Our next Artist You Need To Know is Robert W. Fichter.

A native of Fort Meyers, Florida (he was born in 1939), Fichter grew up in Sarasota, “where the ruins of circus impresario John Ringling’s unfinished Ritz -Carlton Hotel left an indelible impression on him; the artist frequently explored the clash between decaying civilization and fecund nature in his work.” (from here)

After initially studying anthropology at the University of Florida at Gainesville, Fichter later switched to fine arts (1959-63); he also was a student of Ken Kerslake, in printmaking, and furthered his photographic studies with Jerry Uelsmann. The latter encouraged Fichter to pursue an MFA at the University of Indiana (1963 – 66), where he was greatly influenced by Henry Holmes Smith.



After earning his MFA, Fichter worked with Nathan Lyons as an Assistant Curator at the George Eastman Museum in Rochester, New York (he would later mount a solo exhibition there, in 1968, which coincided with his leaving to become a faculty member at the University of California, Los Angeles). Fichter had several visiting teaching positions over his career as an educator (such as at the School of the Art Institute of Chicago and the Cranbrook Academy of Art in Michigan), but the majority of his teaching career was at Florida State University in Tallahassee. He began teaching there in 1972 and would be a major part of that school until his retirement in 2006, including serving as Chair of the Department.



Since the 1960s, Fichter has been one of the most important experimental photographers in the United States: he’s often combined drawing, hand photoengraving processes and photographic images in his overall photographic practice. Fichter has called this Print-Photo-Fusion: “Printmaking, at the heart of the matter, is about transferring a mark from one surface to another. It offers artists and others a mass production system of distribution of images and words. This frequently allows lower costs per unit of production than say, painting. When you put photos through untraditional processes, then you get new traditions.”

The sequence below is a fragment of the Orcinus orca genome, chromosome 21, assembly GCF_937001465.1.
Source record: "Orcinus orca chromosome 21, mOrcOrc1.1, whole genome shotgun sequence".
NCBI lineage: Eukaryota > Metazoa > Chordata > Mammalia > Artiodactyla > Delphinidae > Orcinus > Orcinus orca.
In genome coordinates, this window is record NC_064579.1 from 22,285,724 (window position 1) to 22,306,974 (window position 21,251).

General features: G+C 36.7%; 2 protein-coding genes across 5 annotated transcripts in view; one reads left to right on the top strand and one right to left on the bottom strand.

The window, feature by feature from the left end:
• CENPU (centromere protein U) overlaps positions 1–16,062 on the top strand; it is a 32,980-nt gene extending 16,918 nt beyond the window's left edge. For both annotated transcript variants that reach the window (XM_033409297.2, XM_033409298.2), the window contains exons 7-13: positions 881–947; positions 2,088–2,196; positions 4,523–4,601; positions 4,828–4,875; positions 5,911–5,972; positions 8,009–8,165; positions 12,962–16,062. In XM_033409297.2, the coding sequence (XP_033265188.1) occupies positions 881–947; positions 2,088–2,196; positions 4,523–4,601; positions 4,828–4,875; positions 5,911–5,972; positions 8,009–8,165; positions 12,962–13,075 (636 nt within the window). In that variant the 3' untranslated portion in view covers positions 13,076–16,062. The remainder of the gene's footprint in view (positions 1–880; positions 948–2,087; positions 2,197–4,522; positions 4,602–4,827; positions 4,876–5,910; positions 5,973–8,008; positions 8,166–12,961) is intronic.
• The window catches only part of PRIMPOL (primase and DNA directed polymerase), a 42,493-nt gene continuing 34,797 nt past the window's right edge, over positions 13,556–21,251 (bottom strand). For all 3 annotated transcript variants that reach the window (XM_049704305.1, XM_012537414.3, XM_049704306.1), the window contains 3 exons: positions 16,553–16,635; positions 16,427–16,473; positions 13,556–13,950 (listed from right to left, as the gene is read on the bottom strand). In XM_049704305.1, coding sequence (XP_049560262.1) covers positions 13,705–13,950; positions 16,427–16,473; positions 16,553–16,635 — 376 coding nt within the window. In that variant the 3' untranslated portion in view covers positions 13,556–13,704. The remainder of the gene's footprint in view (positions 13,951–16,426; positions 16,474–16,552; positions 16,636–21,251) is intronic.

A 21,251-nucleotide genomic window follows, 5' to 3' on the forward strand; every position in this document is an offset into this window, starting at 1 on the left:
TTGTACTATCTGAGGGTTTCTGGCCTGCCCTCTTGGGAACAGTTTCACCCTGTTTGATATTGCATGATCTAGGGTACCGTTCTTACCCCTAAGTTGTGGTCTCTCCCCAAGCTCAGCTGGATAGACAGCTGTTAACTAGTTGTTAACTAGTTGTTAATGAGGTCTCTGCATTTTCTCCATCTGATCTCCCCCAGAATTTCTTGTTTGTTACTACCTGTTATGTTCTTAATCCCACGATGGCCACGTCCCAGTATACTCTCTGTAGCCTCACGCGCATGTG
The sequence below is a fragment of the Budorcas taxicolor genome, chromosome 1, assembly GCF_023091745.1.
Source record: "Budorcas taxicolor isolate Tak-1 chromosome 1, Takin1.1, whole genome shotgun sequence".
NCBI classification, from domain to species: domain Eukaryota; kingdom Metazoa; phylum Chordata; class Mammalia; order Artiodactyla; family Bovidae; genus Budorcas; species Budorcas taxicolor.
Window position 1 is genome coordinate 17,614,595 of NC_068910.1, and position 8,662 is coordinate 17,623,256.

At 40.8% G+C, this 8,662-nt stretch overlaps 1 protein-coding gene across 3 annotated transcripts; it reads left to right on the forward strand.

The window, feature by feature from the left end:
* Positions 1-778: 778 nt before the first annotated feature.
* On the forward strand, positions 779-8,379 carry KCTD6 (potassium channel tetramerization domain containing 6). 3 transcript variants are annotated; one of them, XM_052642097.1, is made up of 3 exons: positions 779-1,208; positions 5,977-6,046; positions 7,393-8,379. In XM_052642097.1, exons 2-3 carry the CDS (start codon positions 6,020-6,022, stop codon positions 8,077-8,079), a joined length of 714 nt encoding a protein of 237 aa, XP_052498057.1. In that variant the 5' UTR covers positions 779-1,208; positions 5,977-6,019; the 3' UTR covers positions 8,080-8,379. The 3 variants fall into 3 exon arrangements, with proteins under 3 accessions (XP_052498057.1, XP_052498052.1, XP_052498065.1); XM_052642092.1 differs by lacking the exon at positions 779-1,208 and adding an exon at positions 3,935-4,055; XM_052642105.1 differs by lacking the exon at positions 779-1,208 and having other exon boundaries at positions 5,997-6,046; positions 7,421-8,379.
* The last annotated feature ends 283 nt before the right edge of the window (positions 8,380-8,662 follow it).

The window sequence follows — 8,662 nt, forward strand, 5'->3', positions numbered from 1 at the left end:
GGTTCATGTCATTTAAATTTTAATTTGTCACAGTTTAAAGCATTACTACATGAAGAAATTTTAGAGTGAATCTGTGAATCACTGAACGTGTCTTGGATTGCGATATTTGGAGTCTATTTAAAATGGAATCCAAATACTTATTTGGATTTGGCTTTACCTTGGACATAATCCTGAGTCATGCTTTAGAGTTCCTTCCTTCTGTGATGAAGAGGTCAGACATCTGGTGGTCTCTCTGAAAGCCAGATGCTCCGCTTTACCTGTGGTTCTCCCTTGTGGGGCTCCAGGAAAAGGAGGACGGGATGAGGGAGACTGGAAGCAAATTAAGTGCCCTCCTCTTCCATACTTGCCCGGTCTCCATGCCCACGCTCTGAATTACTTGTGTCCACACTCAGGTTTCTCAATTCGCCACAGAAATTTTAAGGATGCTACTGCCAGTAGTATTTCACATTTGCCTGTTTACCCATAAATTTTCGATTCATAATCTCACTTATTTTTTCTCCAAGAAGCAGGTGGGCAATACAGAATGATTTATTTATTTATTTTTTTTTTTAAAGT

Fichter has exhibited widely with more than forty solo exhibitions to his credit: notable exhibitions have taken place at the National Gallery of Canada (1970), Museum of Fine Arts, Boston (1974), School of the Art Institute of Chicago (1974), Kunsthaus Zurich (1977), Los Angeles Center for Photographic Studies (1981), Whitney Biennial (1981), University of South Florida Art Galleries (1984), Southeastern Center for Contemporary Art, Winston-Salem, North Carolina (1986), and the Gallery of Art, University of Northern Iowa, Cedar Falls (1990).

One of the most important of his exhibitions took place in 1982: curator Robert Sobieszek organized a major retrospective of his work at the George Eastman Museum that also traveled to the Fine Arts Gallery, Florida State University (Tallahassee, FL); Frederick White Gallery, UCLA; Museum of Contemporary Photography, Columbia College (Chicago); San Francisco Museum of Modern Art; The Art Museum, University of New Mexico; and the Brooklyn Museum.


Fichter’s work is included in the collections of the Center for Creative Photography (Tucson, AZ), George Eastman Museum (Rochester, NY), High Museum of Art (Atlanta, GA), International Center of Photography (NYC), Los Angeles County Art Museum, Metropolitan Museum of Art, Museum of Contemporary Photography (Chicago, IL), National Gallery of Art (Washington, D.C.), and Norton Simon Museum (Pasadena, CA), among many others.

In 2006, the artist donated his archive of drawings, prints, photographs, paintings, preparatory materials, and manuscripts to the University of Maryland at Baltimore County. Although retired from academia, Ficther has been – in collaboration with his wife Nancy Smith Fichter – the Co-Director of The Lillian E. Smith Center for Creative Arts, at Clayton, Georgia. This is “a not-for-profit arts group whose mission is to offer a place where gifted creative artists and scholars in various disciplines may find the conditions of quiet solitude and privacy in which to pursue their work.” (from here)


Many of the artworks shared here are from his major series of works, which include Psychological Garden, Environmental Horror and After Eden. These links will offer more details about his process and ideas. Much more about Robert W. Fichter’s life – and many more of his images – can also be enjoyed here.